Do you have a Lenovo laptop, purchased between September last year and February? If so, it might come with a severe security hole, one that was pre-loaded by Lenovo "to enhance the user experience" as the company put it.

Lenovo partnered with a company called Superfish to install the latter's eponymous adware on a range of laptops - which is probably not what users wanted in the first place, but it gets worse.

Superfish comes with technology that breaks Transport Layer Security - TLS - authenticated and encrypted communications, and intercepts such traffic. Browsers usually display a padlock to show that traffic is secured with TLS and HTTPS when you visit internet banking sites for instance.

The technology comes from another company, Komodia, and is badly done with the same digital certificate across several applications (it's not just Superfish that uses it), making it simple for anyone on the same network as the targets to listen in and modify what users think is secure communication.

Advertisement

Connect to Wi-Fi in cafes, libraries, hotels and someone could snag your HTTPS data.

Normally, there would be a warning from the web browser, but thanks to Komodia that trick the system into accepting any old certificate, everything will look fine.

That's bad enough, but Lenovo made it worse and attempted to play down the legitimate howls of outrage from users and security researchers.

Put it simply, HTTPS forms the foundation of secure web browsing.

There's no excuse for Lenovo or anyone else to tamper with HTTPS or SSL by distributing what appears to be commercialised spyware from companies with a history of annoying users.

Here's how to get rid of the malware: test if Superfish and Komodia are installed on your machine.

If you trust Lenovo, the company has released a tool that will automatically delete Superfish and also provides manual removal instructions if you do not.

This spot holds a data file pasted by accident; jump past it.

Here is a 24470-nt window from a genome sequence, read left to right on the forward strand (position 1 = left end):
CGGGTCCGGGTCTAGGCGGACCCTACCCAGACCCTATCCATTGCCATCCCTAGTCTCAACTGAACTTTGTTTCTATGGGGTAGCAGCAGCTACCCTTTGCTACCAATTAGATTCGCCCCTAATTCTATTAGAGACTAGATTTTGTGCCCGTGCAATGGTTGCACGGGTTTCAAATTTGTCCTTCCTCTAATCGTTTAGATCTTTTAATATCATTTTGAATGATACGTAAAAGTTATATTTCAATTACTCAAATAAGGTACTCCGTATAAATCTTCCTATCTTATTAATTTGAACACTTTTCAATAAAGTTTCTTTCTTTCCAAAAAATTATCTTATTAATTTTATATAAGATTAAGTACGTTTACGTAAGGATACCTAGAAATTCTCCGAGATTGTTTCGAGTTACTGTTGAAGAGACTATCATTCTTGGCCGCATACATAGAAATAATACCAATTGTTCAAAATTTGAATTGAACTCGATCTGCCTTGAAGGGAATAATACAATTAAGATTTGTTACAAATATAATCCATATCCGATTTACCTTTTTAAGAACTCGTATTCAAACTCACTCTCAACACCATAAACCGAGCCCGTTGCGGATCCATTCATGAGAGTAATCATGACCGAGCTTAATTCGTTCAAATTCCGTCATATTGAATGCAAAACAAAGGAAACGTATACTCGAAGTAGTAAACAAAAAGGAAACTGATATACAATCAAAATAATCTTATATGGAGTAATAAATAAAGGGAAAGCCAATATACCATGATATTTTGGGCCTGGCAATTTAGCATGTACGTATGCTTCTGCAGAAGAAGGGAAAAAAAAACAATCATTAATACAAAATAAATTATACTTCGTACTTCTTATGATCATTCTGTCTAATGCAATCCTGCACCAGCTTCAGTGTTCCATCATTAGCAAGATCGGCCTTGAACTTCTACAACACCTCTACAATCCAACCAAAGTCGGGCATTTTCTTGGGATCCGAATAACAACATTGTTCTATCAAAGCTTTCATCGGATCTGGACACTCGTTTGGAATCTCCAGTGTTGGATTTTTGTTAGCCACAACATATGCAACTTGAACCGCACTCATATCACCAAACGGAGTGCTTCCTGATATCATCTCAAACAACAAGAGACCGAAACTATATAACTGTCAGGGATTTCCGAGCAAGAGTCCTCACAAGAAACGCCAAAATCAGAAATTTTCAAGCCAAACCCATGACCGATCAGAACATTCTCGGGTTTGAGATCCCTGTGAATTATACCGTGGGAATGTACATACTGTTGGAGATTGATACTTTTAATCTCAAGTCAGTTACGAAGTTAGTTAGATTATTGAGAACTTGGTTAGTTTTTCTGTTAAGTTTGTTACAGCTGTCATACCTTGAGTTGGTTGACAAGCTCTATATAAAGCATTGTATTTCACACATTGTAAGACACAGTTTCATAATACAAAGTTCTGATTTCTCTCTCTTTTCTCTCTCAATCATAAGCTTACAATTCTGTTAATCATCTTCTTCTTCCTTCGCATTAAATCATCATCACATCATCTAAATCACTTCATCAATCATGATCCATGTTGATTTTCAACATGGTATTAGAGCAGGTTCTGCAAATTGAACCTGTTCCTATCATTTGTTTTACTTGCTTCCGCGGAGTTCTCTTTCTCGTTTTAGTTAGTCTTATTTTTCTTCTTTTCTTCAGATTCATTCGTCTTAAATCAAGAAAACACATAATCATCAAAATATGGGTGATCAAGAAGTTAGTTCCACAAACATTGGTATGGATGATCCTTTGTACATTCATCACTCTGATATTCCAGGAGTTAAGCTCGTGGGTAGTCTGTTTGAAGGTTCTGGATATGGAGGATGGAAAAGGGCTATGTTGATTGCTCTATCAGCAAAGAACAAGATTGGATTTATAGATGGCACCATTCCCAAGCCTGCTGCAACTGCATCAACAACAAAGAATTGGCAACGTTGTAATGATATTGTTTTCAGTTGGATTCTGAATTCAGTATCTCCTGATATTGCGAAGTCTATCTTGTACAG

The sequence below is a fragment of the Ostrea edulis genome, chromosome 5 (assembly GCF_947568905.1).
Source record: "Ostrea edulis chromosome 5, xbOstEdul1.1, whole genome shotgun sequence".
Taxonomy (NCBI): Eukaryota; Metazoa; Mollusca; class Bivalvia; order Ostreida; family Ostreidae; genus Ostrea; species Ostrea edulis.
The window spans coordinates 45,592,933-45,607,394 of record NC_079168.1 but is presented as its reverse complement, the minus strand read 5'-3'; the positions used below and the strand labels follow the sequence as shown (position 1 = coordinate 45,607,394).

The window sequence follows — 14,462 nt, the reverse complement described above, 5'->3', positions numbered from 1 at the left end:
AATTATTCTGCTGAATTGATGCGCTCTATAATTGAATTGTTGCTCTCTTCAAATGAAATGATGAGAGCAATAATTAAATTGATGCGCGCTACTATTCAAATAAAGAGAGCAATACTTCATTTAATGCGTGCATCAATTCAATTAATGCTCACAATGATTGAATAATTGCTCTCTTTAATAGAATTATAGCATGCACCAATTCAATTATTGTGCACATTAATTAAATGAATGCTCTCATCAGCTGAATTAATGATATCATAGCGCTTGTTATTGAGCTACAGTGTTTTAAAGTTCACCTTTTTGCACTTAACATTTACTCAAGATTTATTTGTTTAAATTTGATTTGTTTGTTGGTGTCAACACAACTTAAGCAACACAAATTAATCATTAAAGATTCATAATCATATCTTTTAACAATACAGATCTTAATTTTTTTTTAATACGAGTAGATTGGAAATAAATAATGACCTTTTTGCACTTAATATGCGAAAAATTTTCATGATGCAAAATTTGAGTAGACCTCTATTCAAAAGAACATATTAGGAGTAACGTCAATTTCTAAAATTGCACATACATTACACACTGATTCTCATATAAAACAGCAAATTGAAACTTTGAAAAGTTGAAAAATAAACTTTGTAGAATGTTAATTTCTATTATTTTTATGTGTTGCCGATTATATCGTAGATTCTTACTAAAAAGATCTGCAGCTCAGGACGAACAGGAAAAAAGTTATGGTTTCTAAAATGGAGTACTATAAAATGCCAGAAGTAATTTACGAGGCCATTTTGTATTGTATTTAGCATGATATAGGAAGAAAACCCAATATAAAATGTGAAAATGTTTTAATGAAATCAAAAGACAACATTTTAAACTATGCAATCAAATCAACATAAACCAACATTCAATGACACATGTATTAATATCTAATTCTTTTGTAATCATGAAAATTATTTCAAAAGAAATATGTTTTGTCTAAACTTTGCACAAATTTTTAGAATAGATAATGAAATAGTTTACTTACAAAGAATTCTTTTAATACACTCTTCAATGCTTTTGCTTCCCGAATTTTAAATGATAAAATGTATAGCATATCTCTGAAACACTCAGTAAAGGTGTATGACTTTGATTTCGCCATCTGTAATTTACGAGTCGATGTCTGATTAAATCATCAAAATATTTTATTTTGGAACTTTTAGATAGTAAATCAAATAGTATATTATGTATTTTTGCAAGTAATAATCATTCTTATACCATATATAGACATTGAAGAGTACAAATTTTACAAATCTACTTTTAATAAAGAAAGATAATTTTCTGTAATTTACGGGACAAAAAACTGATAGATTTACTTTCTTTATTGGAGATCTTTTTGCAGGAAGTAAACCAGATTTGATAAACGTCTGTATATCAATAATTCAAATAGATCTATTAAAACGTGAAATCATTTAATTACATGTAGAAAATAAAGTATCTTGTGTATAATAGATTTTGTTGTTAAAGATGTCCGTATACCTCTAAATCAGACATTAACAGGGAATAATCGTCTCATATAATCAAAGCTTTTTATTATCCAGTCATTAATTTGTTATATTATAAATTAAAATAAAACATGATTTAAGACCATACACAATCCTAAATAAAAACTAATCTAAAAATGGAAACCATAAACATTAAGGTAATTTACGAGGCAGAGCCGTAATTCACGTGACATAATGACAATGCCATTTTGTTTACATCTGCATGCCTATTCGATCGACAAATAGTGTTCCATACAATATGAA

Several anti-malware applications like Microsoft's Defender that's built into Windows have been updated to recognise and remove Superfish as well.

As of writing, it's turned out that other companies use Komodia and similar technology to get around TLS/SSL security.

Lenovo is also now being sued in the US for preloading Superfish on customers' computers and that should be a warning to any other company trying similar clever tech tricks.

Gear: LG 34UC97 ultra-wide monitor

I am a curved-screen sceptic, having tried out bent hi-def TVs and quite literally not seen the benefit compared to flat displays when you sit far away from the screens with several people watching.

Close up with computer monitors like LG's ultra-wide 34UC97 the curved screen makes a great deal of sense however.

As the unmemorable moniker implies, the screen measures 34 inches diagonally. It's not a monster screen, or particularly heavy, but it's wide. The native resolution is 3,440 by 1,440 pixels, giving the 34UC97 a 21 to 9 aspect ratio.

It's not 4K but the wide aspect of the screen makes it surprisingly useful for a range of tasks. Curving the long screen slightly towards you is a great idea for single-person use.

Going back to flat, large monitors after the 34UC97 feels a bit odd, actually.

Other useful features that the 34UC97 bring include wide, 99 per cent coverage of the sRGB colour gamut (good for image work), in-plane switching tech for the screen itself with wide viewing angles and good sharpness and contrast.

LG put its MaxxAudio sound system in the 34UC97 with seven watt output too with down-firing speakers, and it's fairly good.

There's a slightly difficult to use upside-down joystick style controller at the bottom of the screen for accessing settings, and two HDMI, two Thunderbolt, one DisplayPort and USB connectors at the back take care of most input needs.

Thanks to the multiple inputs and the wide screen, you can project two different computers displays on the 34UC97. That's instead of having two separate screens, and it's a feature that I found surprisingly useful.

Although it didn't bother me, gamers especially (the 34UC97 has fairly low input lag) will note the screen has only 60Hz refresh rate, and not 120 or 144Hz as some other models do.

Now the not-so-good parts: the recommended retail price for the 34UC97 is $1,999 including GST, although I've seen it for $1,750-$1,800.

You get a fair bit for your money and the 34UC97 is unique, but that's still top dollar.

My sample was a prototype and literally had rough edges around the glass screen that shimmered with reflected light. There was also a gap in the lower right-hand corner that let the LED backlight shine through and which caused light to bleed through screen. I hope flaws like these won't show up in production specimens.

If LG makes sure those flaws are taken care of in retail models, the 34UC97 is worth checking out, high price notwithstanding.